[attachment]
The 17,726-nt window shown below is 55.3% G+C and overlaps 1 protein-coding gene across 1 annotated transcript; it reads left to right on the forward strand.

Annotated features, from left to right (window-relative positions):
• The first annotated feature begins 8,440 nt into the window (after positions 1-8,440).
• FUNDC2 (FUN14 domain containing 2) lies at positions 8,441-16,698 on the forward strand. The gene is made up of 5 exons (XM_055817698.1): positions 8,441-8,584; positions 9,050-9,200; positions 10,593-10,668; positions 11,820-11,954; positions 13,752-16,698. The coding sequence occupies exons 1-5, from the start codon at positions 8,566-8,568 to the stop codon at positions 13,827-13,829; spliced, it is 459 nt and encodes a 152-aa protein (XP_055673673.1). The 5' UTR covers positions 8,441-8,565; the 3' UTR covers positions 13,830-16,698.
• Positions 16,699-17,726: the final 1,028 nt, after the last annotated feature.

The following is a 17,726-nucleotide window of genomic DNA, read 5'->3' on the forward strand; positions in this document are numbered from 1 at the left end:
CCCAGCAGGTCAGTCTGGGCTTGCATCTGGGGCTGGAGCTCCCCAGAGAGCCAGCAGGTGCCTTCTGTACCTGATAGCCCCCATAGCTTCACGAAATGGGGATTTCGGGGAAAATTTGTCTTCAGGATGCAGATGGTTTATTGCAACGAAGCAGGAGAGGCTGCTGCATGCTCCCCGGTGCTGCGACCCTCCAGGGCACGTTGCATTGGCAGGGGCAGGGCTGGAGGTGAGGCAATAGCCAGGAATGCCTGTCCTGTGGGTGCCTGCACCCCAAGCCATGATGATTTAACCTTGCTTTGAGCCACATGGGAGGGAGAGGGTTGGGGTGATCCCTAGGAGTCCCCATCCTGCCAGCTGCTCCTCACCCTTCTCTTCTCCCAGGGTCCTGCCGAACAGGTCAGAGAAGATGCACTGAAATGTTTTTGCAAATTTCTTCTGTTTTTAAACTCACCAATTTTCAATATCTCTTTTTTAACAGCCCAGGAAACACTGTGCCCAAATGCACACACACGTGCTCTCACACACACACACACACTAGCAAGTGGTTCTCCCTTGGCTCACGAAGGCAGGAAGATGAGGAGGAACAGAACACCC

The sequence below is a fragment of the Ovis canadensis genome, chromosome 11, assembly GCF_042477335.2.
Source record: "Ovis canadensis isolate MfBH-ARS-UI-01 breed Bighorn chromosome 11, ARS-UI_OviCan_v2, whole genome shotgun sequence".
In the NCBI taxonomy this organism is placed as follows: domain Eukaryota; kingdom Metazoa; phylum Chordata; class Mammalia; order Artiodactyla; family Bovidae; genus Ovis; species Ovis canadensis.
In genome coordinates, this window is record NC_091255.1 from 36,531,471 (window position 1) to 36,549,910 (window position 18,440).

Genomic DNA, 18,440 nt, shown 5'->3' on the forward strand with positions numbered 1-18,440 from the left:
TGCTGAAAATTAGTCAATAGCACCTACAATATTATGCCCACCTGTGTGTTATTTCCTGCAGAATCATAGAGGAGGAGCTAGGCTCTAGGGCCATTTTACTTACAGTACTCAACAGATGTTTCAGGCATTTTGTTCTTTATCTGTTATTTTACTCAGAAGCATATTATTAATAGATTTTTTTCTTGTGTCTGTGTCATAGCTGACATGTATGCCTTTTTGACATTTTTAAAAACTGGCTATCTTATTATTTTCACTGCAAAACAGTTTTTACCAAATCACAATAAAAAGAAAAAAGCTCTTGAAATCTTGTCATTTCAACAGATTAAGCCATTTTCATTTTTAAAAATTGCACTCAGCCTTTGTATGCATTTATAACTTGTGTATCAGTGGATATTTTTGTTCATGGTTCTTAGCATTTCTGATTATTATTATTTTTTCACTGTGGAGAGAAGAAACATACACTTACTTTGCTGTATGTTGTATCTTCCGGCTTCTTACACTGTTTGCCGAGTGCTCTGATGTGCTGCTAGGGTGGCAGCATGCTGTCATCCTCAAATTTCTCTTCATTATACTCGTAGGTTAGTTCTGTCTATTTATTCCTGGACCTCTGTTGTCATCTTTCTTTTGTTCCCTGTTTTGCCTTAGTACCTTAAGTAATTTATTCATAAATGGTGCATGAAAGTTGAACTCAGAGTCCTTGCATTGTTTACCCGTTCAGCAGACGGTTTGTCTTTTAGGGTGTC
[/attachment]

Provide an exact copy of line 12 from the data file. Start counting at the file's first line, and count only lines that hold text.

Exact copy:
Genomic DNA, 18,440 nt, shown 5'->3' on the forward strand with positions numbered 1-18,440 from the left: